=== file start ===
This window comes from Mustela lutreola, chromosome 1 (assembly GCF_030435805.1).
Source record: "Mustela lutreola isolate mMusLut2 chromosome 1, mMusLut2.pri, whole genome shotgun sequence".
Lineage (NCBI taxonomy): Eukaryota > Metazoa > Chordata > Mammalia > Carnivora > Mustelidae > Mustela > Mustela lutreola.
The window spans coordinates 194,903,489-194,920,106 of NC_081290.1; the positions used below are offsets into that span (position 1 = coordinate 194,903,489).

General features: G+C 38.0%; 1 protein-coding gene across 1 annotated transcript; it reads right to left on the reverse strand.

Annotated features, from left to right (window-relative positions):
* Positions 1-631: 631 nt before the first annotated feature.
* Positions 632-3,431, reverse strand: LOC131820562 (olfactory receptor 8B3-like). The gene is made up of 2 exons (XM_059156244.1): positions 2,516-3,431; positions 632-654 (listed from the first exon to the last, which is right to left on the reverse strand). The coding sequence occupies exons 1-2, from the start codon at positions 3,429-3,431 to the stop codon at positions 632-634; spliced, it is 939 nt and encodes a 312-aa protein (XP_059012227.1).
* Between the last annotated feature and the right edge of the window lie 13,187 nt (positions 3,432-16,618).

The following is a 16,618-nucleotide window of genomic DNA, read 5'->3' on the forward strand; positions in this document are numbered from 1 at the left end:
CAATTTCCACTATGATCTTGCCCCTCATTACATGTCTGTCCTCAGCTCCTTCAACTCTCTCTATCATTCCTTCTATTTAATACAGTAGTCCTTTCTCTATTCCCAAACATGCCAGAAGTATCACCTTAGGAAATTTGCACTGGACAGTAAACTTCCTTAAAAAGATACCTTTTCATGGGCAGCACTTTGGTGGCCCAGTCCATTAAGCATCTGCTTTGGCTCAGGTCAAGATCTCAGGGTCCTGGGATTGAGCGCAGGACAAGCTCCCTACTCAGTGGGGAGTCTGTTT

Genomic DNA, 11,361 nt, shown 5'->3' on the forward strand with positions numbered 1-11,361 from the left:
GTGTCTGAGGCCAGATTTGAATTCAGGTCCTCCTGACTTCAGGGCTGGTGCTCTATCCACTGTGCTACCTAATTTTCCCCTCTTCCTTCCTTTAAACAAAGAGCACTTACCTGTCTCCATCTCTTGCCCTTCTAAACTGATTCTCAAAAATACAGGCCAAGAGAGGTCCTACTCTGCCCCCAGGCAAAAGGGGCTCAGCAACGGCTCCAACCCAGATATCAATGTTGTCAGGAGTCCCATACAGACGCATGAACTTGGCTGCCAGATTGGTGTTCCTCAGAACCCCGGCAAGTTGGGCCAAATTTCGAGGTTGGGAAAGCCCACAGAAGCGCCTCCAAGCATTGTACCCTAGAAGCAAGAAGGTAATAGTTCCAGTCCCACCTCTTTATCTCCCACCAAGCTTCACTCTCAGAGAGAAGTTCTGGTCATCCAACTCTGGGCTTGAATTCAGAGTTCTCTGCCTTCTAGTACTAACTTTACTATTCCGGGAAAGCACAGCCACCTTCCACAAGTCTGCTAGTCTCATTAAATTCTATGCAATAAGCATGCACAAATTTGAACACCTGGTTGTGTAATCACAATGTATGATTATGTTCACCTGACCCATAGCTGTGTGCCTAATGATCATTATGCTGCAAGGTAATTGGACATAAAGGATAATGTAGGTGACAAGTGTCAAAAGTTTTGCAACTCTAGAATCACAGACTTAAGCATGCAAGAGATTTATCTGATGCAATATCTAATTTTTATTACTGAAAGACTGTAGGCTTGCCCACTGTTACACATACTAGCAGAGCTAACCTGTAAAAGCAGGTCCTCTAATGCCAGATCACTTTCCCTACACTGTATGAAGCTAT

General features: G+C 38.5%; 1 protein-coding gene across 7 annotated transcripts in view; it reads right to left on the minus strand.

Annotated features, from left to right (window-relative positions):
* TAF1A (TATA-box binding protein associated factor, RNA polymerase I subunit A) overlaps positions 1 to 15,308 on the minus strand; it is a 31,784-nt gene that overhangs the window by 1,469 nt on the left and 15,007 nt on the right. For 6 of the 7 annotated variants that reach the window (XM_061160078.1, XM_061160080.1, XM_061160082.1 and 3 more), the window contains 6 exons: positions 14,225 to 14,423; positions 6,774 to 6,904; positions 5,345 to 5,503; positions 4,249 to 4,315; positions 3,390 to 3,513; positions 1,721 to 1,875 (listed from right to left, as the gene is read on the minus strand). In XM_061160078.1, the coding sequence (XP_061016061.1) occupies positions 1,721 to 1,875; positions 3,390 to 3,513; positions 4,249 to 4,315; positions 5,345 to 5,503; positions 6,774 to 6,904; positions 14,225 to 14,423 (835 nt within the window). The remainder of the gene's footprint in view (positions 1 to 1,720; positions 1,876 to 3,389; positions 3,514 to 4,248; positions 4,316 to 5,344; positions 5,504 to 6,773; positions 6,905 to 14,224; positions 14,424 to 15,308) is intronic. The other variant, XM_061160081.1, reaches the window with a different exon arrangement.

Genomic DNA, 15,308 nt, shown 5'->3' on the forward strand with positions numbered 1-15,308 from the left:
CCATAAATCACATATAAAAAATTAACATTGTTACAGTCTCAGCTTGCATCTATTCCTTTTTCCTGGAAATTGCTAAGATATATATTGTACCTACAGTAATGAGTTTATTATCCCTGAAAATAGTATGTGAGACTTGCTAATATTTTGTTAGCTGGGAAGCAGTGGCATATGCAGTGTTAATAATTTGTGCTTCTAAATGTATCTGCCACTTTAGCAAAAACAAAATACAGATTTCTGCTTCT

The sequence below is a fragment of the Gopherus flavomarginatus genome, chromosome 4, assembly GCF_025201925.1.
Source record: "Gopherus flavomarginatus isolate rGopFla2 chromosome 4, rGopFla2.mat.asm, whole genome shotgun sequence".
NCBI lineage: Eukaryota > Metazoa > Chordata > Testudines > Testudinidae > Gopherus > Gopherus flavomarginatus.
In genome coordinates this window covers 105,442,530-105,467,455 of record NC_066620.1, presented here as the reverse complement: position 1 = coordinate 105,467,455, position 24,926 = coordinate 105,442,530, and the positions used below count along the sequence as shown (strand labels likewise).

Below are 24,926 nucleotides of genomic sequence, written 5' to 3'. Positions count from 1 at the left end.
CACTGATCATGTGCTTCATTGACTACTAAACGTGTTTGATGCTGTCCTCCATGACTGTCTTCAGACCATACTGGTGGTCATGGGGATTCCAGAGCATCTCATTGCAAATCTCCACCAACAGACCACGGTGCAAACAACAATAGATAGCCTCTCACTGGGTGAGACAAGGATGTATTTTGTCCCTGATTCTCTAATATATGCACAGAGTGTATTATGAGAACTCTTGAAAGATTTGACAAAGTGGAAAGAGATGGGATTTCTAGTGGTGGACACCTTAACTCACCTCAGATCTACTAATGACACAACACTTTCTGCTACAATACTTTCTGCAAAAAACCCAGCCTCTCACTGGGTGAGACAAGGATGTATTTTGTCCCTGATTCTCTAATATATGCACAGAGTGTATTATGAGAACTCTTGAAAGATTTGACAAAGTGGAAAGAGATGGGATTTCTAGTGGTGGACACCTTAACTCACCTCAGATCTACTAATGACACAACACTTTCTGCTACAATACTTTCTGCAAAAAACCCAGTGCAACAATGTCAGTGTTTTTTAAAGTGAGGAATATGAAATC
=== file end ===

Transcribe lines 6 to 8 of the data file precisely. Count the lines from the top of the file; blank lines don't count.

Annotated features, from left to right (window-relative positions):
* Positions 1-631: 631 nt before the first annotated feature.
* Positions 632-3,431, reverse strand: LOC131820562 (olfactory receptor 8B3-like). The gene is made up of 2 exons (XM_059156244.1): positions 2,516-3,431; positions 632-654 (listed from the first exon to the last, which is right to left on the reverse strand). The coding sequence occupies exons 1-2, from the start codon at positions 3,429-3,431 to the stop codon at positions 632-634; spliced, it is 939 nt and encodes a 312-aa protein (XP_059012227.1).